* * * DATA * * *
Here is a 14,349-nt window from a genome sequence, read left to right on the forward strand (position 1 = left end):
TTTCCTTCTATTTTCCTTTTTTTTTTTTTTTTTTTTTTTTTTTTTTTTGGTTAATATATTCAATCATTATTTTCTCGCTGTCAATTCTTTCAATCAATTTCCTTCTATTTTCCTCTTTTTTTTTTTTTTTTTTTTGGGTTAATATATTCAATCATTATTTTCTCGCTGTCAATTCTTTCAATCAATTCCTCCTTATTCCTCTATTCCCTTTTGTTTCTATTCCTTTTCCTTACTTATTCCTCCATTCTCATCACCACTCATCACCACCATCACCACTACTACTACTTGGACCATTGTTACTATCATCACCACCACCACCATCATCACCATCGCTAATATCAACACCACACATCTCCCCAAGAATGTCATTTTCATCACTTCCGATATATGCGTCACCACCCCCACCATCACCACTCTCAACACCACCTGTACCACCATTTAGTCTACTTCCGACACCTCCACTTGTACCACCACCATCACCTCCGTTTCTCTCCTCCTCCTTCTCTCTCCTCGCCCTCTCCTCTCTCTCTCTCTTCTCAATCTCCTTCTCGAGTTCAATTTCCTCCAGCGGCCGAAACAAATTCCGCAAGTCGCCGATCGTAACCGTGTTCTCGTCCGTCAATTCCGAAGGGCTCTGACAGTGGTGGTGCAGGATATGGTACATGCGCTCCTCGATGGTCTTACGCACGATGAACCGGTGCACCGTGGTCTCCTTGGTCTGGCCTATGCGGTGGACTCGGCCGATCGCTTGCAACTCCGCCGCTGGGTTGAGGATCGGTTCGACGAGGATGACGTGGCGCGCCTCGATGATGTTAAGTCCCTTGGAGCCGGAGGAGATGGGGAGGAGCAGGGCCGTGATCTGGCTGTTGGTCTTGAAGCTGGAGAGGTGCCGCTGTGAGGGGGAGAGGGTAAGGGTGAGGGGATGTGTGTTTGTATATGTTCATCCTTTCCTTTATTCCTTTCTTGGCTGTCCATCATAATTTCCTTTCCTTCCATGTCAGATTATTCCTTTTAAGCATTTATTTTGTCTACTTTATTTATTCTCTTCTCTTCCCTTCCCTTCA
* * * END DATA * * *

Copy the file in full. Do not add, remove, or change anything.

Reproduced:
Here is a 14,349-nt window from a genome sequence, read left to right on the forward strand (position 1 = left end):
TTTCCTTCTATTTTCCTTTTTTTTTTTTTTTTTTTTTTTTTTTTTTTTGGTTAATATATTCAATCATTATTTTCTCGCTGTCAATTCTTTCAATCAATTTCCTTCTATTTTCCTCTTTTTTTTTTTTTTTTTTTTGGGTTAATATATTCAATCATTATTTTCTCGCTGTCAATTCTTTCAATCAATTCCTCCTTATTCCTCTATTCCCTTTTGTTTCTATTCCTTTTCCTTACTTATTCCTCCATTCTCATCACCACTCATCACCACCATCACCACTACTACTACTTGGACCATTGTTACTATCATCACCACCACCACCATCATCACCATCGCTAATATCAACACCACACATCTCCCCAAGAATGTCATTTTCATCACTTCCGATATATGCGTCACCACCCCCACCATCACCACTCTCAACACCACCTGTACCACCATTTAGTCTACTTCCGACACCTCCACTTGTACCACCACCATCACCTCCGTTTCTCTCCTCCTCCTTCTCTCTCCTCGCCCTCTCCTCTCTCTCTCTCTTCTCAATCTCCTTCTCGAGTTCAATTTCCTCCAGCGGCCGAAACAAATTCCGCAAGTCGCCGATCGTAACCGTGTTCTCGTCCGTCAATTCCGAAGGGCTCTGACAGTGGTGGTGCAGGATATGGTACATGCGCTCCTCGATGGTCTTACGCACGATGAACCGGTGCACCGTGGTCTCCTTGGTCTGGCCTATGCGGTGGACTCGGCCGATCGCTTGCAACTCCGCCGCTGGGTTGAGGATCGGTTCGACGAGGATGACGTGGCGCGCCTCGATGATGTTAAGTCCCTTGGAGCCGGAGGAGATGGGGAGGAGCAGGGCCGTGATCTGGCTGTTGGTCTTGAAGCTGGAGAGGTGCCGCTGTGAGGGGGAGAGGGTAAGGGTGAGGGGATGTGTGTTTGTATATGTTCATCCTTTCCTTTATTCCTTTCTTGGCTGTCCATCATAATTTCCTTTCCTTCCATGTCAGATTATTCCTTTTAAGCATTTATTTTGTCTACTTTATTTATTCTCTTCTCTTCCCTTCCCTTCA